Posts Tagged ‘restful’
Not yet REST
How do we achieve REST? Leonard Richardson’s model was widely commented and Martin Fowler posted on “Rest in Practice” (a book I recommend reading). But what is left out from REST in Richardson’s model and why?
According to his model, level 3 adds hypermedia support, leveraging a system through the use of linked data – a requirement for a REST architecture. But HATEOAS alone does not imply in REST, as Roy stated back in 2008.
Remember how method invocation on distributed objects allowed you to navigate through objects and their states? The following sample exemplifies such situation:
orders = RemoteSystem.locate().orders();
receipt = order.payment(payment_information);
But what if the above code was an EJB invocation? If navigating through relations is REST, implementing EJB’s protocol through HTTP would also be REST because linked data is also present in EJB’s code – although lacking an uniform interface.
While Richardson’s model get close to REST on the server side, Rest in Practice goes all way to a REST example, describing the importance of semantics and media type importance. The rest of the post will explain what was left out of this “Rest services” model and why, proposing a model that encompasses REST, not REST under http; while the next post, with a video, describes how to create a REST system.
What is missing?
Did the previous code inspect the relations and state transitions and adapted accordingly?
It did not choose a state transition, it contains a fixed set of instructions to be followed, no matter which responses are given by your server. If the API in use is http and the server returns with a “Server too busy” response, a REST client would try again 10 minutes later, but what does the above code do? It fails.
We are missing the step where REST clients adapt themselves to the resource state. Interaction results are not expected as we used to in other architectures. REST client behavior was not modelled on Richardson model because the model only thought about server side behavior.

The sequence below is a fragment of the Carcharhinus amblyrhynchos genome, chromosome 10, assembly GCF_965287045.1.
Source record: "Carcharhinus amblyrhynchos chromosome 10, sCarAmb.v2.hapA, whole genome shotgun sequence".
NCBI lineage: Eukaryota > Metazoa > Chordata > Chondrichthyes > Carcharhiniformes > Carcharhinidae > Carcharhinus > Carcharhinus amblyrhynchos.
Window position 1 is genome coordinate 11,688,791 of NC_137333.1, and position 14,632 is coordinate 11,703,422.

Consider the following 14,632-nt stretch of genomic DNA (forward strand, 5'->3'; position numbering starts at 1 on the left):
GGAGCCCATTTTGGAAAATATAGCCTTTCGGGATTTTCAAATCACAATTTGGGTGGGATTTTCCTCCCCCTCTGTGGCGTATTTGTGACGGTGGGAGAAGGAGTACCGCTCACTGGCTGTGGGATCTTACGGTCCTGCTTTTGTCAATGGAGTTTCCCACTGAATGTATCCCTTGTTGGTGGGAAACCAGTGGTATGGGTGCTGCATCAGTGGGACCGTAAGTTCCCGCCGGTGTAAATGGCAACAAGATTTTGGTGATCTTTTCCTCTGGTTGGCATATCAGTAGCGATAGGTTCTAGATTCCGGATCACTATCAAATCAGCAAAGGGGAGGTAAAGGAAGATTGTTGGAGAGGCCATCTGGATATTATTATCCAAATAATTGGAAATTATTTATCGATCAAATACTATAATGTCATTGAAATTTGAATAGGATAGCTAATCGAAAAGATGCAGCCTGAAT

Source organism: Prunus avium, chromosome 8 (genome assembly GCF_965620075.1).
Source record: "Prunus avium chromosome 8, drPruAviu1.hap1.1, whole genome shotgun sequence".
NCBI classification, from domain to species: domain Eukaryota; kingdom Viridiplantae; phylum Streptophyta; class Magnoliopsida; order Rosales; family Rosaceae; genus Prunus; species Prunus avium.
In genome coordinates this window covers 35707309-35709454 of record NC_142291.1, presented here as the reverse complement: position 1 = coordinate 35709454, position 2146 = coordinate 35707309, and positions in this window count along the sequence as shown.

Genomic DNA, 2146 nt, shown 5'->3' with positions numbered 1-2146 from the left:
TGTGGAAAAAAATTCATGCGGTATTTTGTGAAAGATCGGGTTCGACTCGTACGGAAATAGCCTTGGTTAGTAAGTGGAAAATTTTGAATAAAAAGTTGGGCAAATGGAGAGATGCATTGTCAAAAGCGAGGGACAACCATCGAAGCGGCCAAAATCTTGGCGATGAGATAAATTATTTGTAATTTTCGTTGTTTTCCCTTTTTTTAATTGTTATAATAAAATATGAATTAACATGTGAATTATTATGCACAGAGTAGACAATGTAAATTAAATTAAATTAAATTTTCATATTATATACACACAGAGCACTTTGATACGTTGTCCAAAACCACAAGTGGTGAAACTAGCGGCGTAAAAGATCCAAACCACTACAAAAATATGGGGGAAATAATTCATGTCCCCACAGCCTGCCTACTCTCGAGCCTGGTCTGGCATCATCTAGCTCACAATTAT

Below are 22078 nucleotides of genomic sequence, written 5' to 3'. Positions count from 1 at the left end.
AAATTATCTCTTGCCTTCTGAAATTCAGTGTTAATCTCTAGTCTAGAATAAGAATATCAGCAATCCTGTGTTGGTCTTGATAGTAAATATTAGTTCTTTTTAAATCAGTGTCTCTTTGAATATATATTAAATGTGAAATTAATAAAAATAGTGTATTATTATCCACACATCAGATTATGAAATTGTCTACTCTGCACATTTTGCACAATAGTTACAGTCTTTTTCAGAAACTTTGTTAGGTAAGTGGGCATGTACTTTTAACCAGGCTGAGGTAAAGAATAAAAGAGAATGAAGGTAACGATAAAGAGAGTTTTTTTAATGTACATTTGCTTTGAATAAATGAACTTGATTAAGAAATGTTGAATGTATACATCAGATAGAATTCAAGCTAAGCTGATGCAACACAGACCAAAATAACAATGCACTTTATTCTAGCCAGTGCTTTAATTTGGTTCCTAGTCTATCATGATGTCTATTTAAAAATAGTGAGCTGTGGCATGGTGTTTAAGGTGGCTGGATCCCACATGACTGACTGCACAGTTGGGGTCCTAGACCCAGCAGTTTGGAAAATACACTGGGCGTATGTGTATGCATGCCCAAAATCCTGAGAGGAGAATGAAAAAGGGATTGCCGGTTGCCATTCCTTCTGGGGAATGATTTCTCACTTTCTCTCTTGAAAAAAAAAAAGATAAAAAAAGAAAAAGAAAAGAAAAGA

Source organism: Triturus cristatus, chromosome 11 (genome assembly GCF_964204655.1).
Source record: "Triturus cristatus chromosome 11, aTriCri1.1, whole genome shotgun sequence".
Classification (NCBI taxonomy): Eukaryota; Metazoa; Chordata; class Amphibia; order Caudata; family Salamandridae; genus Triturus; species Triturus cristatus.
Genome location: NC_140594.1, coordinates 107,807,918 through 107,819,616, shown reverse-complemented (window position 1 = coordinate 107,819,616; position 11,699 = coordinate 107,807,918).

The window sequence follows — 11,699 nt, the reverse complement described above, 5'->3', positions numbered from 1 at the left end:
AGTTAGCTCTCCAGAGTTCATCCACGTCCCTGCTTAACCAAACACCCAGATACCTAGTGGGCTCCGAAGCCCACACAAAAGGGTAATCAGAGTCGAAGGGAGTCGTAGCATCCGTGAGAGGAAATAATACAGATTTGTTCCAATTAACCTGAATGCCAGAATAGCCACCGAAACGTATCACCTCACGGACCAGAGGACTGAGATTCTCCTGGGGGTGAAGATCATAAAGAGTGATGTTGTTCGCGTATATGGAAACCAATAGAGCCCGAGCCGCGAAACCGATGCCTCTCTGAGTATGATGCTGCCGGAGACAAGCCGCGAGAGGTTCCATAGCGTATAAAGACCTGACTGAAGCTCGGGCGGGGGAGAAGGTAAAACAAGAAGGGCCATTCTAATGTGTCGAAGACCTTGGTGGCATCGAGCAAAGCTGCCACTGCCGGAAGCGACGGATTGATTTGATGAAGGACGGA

This is the reason why there should be no such a thing as “rest web services” or “rest services”. In order to benefit from a REST architecture, both client and server should stick to REST constraints.
Richardson’s server + http model
Semantic meaningful relations are understood by the client, and because of that we need a model which describes how to create a REST system, not a REST server.
An important point to note is that this model is pretty good to show a REST server maturity over HTTP, but limiting REST analysis both to server and http.
A REST architecture maturity model
For all those reasons, I propose a REST maturity model which is protocol independent and covers both consumer and provider aspects of a REST system:
Trying to achieve REST, the first step is to determine and use an uniform interface: a default set of actions that can be taken for each well defined resource. For instance, Richardson’s assumes HTTP and its verbs to define a uniform interface for a REST over HTTP architecture.
The second step is the use of linked data to allow a client navigate through a resource’s state and relations in a uniform way. In Richardson’s model, this is the usage of hypermedia as connectedness.
The third step is to add semantic value to those links. Relations defined as “related” might have a significant value for some protocols, but less value for others, “payment” might make sense for some resources, but not for others. The creation and adoption of meaningful media types allows but do not imply in client code being written in a adaptable way.
The fourth step is to create clients in a way that decisions are based only in a resource representation relations, plus its media type understanding.
All of the above steps allow servers to evolve independently of a client’s behavior.
The last step is implied client evolution. Code on demand teach clients how to behave in specific situations that were not foreseen, i.e. a new media type definition.
Note that no level mentions an specific protocol as HTTP because REST is protocol independent.
The following post will describe one example on how to create a REST system using the above maturity model as a guide.
For those who are going to RailsConf this year and want to create consumer and servicing systems with lesser coupling, do not miss Fabio’s talk.
Everything started when we decided to stop pretending…
The most frequently asked question about REST in any presentation: why hypermedia is so important to our machine to machine software?
Is not early binding through fixed URI’s and using http verbs, headers and response codes better than what we have been doing earlier?
An approach that makes real use of all http verbs, http headers and response codes already presents a set of benefits. But there is not only the Accept header, not only 404, 400, 200 and 201 response codes: real use means not forgetting important verbs as PATCH and OPTIONS and supporting conditional requests. Not implementing features as automatic 304 (as a conditional requests) parsing means not using http headers and response codes as they can be used, but just providing this information to your system.